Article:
Where do devices fit in your marketing plan?

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How are you factoring devices into your marketing plan and approaches? As I think about what I am trying to accomplish and how that might change in the coming year, I find myself increasingly asking that question. Like all marketers today, I do my best to stay relevant to my audience while never forgetting that the audience decides what's relevant. An increasingly important next question is, how does my audience access my content? And the question of access, by necessity, means that devices need to be considered.

Mobile devices allow on-demand content creation, like selfie pictures.

Mobile devices allow on-demand content creation.

So what about those devices? For my current B2B work, that question usually begins with - computer or mobile? Of course it never remains that simple because from there, the two-pronged decision grows into a veritable tree of branches. For written content, do we create apps, PDFs or both? How about videos or podcasts? Smartphones or tablets? Android or iOS? The simplest answer, of course, comes from knowing what your customers do, but what if you don't have the resources to create both the app and the PDF and your market is 50-50 on that question?

And now we have things (appliances, cars) being developed to interact with the user through internet access - for a view of things to come on that front, read How the Internet of Things Changes Everything on HBR blogs. Telemetry for systems or devices has been around for a while, but providing wide access to consumers and making them iteractive is what's new and noteworthy.

Projections by Bosch Software Innovations point to 75% of the world's population having access to the internet by the year 2015. So will some 6 billion devices - so how does that impact your marketing?

Another indicator of the increasing relevance of devices came from Christopher Hosford, BtoB Magazine's East Coast Bureau Chief, reporting that paid search advertising on mobile devices is accelerating, up 30% year-over-year.

It doesn't matter that my company doesn't make things and I don't market them directly -
what matters is that devices are changing how my audience thinks and behaves.

I'd be remiss to ignore that development.

Mobile devices enable on-demand content consumption anywhere.

Mobile devices enable on-demand content consumption anywhere.

The proprietary nature of device operating systems - Apple in particular - means that when I think of devices, they seem like a new channel because if I develop content as an app it is distributed only through Apple. And to a certain extent that may be true, but I'm not sure it matters.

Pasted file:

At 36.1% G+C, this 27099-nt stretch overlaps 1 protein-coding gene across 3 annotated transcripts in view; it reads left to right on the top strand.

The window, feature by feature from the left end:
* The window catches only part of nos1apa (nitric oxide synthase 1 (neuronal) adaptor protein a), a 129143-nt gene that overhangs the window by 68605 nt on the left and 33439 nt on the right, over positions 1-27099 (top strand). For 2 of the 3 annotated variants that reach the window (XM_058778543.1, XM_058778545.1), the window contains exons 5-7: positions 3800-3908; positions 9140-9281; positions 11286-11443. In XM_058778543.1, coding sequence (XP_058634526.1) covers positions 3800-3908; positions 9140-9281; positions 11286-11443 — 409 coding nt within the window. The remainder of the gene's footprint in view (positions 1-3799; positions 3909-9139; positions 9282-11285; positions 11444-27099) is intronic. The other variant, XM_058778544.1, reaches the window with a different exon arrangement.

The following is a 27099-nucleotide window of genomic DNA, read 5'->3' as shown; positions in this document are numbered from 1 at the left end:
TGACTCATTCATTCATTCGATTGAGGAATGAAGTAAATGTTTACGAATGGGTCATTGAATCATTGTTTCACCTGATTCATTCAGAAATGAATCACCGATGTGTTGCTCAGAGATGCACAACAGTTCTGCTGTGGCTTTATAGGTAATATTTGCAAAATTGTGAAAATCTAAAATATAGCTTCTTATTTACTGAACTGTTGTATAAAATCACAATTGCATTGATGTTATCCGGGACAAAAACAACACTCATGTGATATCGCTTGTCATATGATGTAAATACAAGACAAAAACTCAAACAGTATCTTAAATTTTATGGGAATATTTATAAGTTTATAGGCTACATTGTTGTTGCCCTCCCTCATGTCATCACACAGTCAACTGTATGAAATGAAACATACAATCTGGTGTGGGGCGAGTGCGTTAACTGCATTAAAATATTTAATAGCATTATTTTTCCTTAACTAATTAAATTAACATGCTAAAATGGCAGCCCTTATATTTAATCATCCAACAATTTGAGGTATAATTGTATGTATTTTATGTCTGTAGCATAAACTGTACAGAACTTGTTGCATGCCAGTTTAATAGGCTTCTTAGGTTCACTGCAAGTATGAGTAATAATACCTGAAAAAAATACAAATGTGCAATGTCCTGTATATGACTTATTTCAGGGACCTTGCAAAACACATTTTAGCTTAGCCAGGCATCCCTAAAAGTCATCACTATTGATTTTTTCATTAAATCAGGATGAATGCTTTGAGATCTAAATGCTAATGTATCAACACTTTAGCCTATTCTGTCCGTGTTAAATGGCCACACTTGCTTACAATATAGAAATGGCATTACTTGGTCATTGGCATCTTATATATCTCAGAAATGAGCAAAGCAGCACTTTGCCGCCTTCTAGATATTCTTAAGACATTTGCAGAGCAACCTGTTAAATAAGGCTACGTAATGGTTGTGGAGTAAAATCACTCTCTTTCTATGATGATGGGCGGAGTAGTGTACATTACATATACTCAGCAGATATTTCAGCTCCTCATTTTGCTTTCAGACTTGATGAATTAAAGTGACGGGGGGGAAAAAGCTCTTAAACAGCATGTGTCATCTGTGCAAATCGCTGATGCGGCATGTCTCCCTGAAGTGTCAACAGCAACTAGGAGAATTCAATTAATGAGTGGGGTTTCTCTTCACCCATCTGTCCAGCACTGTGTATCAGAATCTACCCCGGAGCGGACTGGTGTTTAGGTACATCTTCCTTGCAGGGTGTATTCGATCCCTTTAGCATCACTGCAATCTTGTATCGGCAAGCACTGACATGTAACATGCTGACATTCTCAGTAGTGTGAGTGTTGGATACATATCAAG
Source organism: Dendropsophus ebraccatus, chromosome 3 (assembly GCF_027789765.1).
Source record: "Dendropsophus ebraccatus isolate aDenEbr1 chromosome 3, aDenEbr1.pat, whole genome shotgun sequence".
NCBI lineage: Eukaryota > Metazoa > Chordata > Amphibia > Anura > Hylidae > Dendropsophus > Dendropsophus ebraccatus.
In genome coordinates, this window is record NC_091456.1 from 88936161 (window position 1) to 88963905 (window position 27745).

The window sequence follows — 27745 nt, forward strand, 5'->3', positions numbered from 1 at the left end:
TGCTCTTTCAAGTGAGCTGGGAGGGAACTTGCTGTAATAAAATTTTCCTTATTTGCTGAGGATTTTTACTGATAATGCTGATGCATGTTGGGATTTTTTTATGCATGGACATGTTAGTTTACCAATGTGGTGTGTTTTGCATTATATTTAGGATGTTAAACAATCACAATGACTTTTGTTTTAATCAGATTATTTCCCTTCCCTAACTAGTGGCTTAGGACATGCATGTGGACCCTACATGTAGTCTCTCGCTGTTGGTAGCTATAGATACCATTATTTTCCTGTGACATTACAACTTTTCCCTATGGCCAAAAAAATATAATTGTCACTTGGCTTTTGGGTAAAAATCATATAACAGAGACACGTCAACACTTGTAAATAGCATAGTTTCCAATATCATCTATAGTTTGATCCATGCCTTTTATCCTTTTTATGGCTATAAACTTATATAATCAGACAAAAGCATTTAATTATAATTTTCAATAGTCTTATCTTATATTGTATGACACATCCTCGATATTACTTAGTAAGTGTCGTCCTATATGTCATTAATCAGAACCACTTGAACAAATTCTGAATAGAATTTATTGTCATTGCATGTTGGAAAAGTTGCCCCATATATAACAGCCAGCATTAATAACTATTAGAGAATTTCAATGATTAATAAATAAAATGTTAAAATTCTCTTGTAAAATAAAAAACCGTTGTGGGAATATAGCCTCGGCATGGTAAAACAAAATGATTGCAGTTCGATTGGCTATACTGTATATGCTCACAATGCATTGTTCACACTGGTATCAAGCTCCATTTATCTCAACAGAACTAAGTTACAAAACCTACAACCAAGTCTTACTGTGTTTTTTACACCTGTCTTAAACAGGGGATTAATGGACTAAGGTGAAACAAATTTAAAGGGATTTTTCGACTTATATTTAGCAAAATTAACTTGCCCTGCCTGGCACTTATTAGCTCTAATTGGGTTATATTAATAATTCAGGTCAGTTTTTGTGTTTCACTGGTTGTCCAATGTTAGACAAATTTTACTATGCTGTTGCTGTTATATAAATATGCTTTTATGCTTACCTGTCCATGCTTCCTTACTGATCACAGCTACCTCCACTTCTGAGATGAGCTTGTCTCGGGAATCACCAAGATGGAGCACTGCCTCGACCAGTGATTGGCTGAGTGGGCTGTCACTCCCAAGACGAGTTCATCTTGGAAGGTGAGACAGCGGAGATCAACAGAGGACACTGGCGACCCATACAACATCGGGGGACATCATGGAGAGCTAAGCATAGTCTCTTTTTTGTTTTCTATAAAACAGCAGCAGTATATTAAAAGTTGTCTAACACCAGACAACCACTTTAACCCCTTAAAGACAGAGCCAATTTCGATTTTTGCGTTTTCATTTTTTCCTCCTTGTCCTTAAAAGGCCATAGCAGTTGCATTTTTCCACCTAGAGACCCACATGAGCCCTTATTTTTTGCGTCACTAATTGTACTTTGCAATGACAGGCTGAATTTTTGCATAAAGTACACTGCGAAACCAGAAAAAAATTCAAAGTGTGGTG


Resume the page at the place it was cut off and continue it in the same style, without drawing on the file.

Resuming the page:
What matters is that I address the fact that some of my audience prefers to access content through the iTunes platform because they find it most often using their iPhone or iPad. At the same time - some of my audience prefers PDFs, and yet others prefer to see videos. How do I know who prefers what and if I can't do it all, how to prioritize it? That's where adaptive customer experience analytics are useful to let my customers' behavior tell me - I'll have more on that in an upcoming post, so stay tuned!

I have many more questions than answers on the question of devices. Candidly, I sometimes feel like the guy running on the platform to catch the train that's speeding up. But that doesn't stop me from running - or asking, where do devices fit in your marketing plan? So how about you?

 

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About Author

John Balla

Principal Marketing Strategist

Hi, I'm + John Balla. I’m a digital content strategist here at SAS, and co-founder and former Editor of this blog. I like to find and share content and experiences that open doors, answer questions and maybe even challenge assumptions so better questions can be asked. Outside of work I stay busy with my wife and I keeping up with my 2 awesome teenagers, volunteering for the Boy Scouts, keeping my garden green, striving for green living, expressing myself with puns, and making my own café con leche every morning. I’ve lived and worked on 3 contents and can communicate fluently in Spanish, Portuguese, Hungarian and passable English. Prior to SAS, my experience in marketing ranges from Fortune 100 companies to co-founding two start ups. I studied economics at the University of Illinois at Urbana-Champaign and got an MBA from Georgetown. Follow me on Twitter. Connect with me on LinkedIn.

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